Poor Knights Islands Marine Reserve

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Poor Knights Islands Marine Reserve
Map of New Zealand showing the location of the reserve.
Map of New Zealand showing the location of the reserve.
Location New Zealand
Coordinates 35°30′S 174°45′E / 35.500°S 174.750°E / -35.500; 174.750Coordinates: 35°30′S 174°45′E / 35.500°S 174.750°E / -35.500; 174.750
Area 2,400 ha (9.3 sq mi)
Established 1981
Governing body Department of Conservation

The Poor Knights Islands Marine Reserve is a protected area off the coast of the North Island of New Zealand. The reserve, established in 1981 and covering an area of 2400 ha, is administered by the Department of Conservation. It surrounds the Poor Knights Islands and adjacent rock stacks. It is one of the worlds ten most popular sites for scuba diving.[1] with dive trips regularly leaving from the town of Tutukaka.

The reserve has also been one of the primary areas studied and documented by Wade Doak, one of New Zealand's most prominent marine experts and advocates for marine reserves.[2]

History of fishing in the reserve

When the reserve was founded in 1981, commercial fishing was banned, but recreational fishing was still allowed. A full ban on fishing was finally implemented seventeen years later in 1998.[3] Currently, it is prohibited to disturb marine life or remove rocks or shells in the marine reserve. No commercial fishing is permitted within one nautical mile (1,852 m) and long lining is the only commercial fishing permitted between one and three nautical miles. The islands are a popular diving location due to the variety of marine fauna found there, and are popular also for their intriguing landforms, which include natural arches and caves.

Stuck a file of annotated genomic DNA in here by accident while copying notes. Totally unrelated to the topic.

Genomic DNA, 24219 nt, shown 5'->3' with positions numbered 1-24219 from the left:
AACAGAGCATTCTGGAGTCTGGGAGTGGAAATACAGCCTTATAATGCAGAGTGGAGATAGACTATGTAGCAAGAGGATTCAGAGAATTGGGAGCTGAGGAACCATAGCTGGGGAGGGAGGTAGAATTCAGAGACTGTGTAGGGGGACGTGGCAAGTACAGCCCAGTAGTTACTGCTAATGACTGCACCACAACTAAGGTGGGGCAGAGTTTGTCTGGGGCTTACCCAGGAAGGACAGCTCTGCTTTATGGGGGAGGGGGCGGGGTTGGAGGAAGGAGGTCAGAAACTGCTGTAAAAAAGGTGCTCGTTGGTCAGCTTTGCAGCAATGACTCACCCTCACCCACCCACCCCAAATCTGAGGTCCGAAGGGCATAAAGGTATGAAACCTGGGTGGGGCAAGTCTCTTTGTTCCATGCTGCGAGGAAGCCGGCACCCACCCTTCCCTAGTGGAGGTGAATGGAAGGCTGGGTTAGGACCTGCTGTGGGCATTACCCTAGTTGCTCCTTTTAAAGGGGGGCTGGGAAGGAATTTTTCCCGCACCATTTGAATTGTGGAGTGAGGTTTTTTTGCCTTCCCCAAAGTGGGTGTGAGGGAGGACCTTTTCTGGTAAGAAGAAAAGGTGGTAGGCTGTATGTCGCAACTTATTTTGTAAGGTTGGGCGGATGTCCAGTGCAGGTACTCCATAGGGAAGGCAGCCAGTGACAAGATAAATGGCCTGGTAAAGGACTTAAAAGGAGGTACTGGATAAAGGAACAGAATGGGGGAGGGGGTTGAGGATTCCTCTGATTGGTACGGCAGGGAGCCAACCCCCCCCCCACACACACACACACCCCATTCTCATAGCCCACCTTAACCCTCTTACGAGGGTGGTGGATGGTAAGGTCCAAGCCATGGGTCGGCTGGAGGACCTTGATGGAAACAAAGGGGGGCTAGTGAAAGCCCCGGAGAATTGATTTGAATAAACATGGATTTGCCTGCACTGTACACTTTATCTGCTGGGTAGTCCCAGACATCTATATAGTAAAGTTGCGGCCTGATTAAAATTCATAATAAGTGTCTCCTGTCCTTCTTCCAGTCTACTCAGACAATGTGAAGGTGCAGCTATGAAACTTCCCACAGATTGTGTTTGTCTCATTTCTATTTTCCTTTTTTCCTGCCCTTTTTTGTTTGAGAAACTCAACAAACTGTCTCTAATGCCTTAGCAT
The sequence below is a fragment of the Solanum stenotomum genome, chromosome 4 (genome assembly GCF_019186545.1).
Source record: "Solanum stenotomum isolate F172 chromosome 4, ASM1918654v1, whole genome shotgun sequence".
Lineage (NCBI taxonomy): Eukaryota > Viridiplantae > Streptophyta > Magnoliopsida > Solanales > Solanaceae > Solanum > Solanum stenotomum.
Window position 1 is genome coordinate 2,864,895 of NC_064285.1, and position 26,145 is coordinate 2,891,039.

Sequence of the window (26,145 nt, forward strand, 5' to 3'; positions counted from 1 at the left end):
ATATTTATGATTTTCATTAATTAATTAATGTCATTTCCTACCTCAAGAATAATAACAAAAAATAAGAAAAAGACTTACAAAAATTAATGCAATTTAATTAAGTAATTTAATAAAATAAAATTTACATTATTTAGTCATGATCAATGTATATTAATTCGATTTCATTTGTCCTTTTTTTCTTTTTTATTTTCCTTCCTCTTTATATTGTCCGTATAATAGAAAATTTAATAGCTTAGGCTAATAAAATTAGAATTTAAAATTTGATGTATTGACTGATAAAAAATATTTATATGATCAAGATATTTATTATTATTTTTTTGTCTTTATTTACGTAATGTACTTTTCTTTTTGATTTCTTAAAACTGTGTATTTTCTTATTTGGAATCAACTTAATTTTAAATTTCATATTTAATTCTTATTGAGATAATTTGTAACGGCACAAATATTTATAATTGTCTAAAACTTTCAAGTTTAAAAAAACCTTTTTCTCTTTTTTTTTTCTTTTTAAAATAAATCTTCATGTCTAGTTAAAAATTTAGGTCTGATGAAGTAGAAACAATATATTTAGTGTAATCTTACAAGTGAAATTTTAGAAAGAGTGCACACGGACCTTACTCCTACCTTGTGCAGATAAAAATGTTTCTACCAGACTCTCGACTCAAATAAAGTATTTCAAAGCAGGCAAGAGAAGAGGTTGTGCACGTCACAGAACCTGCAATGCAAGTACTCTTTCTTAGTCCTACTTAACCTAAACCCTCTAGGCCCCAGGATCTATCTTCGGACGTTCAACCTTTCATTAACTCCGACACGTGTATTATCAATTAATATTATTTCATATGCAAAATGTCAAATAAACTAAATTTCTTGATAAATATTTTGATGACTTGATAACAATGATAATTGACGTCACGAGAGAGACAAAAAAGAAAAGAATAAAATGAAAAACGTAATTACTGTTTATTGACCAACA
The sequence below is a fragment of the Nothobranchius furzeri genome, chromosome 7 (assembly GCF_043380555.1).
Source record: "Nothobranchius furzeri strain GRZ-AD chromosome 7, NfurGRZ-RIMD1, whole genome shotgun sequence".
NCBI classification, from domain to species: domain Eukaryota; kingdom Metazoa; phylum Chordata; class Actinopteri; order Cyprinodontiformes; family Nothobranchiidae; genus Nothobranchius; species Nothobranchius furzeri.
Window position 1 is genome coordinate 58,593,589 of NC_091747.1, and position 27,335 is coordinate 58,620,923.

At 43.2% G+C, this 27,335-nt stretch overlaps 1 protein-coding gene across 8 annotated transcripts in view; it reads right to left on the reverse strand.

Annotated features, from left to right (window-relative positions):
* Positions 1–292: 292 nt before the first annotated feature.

Effects of the change in fishing regulations

A study examined the response of snapper (Pagrus auratus) to the establishment of a no-take reserve around the Poor Knights Islands.[4] The Poor Knights and two reference locations, Cape Brett and the Mokohinau Islands, were sampled biannually for four years using baited underwater video (BUV).

Following full marine reserve status at the Poor Knights in October 1998, snapper showed significant increases in abundance and biomass relative to fished control locations. This was particularly apparent for large snapper (>270 mm), whose numbers increased rapidly to levels 7.4 times higher in the final survey compared to the initial pre-reserve survey, and total snapper biomass increased by 818%. There was no significant increase in the abundance, biomass or size of snapper at the reference locations over this time.

While the incredible increase in snapper density resulted from the immigration of adult fish into the reserve, rather than from within-reserve recruitment, these results suggests that partial fishing regulations, as implemented in the early years of the reserve, are ineffective for protecting targeted species.

See also

References

  1. ^ Forest and Bird - The Benefits of Marine Reserves
  2. ^ "Poor Knights Islands sailing ban 'not enforced'". The New Zealand Herald. 19 April 2005. Retrieved 3 November 2011. 
  3. ^ Warne, Kennedy. "Blue Haven: New Zealand marine reserves are a model for the world." National Geographic Magazine: April 2007. http://ngm.nationalgeographic.com/2007/04/new-zealand-coast/warne-text
  4. ^ Denny, CM, Willis, TJ and Babcock, RC (2004) "Rapid recolonisation of snapper Pagrus auratus: Sparidae within an offshore island marine reserve after implementation of no-take status". Marine Ecology Progress Series 272: 183–190

External links

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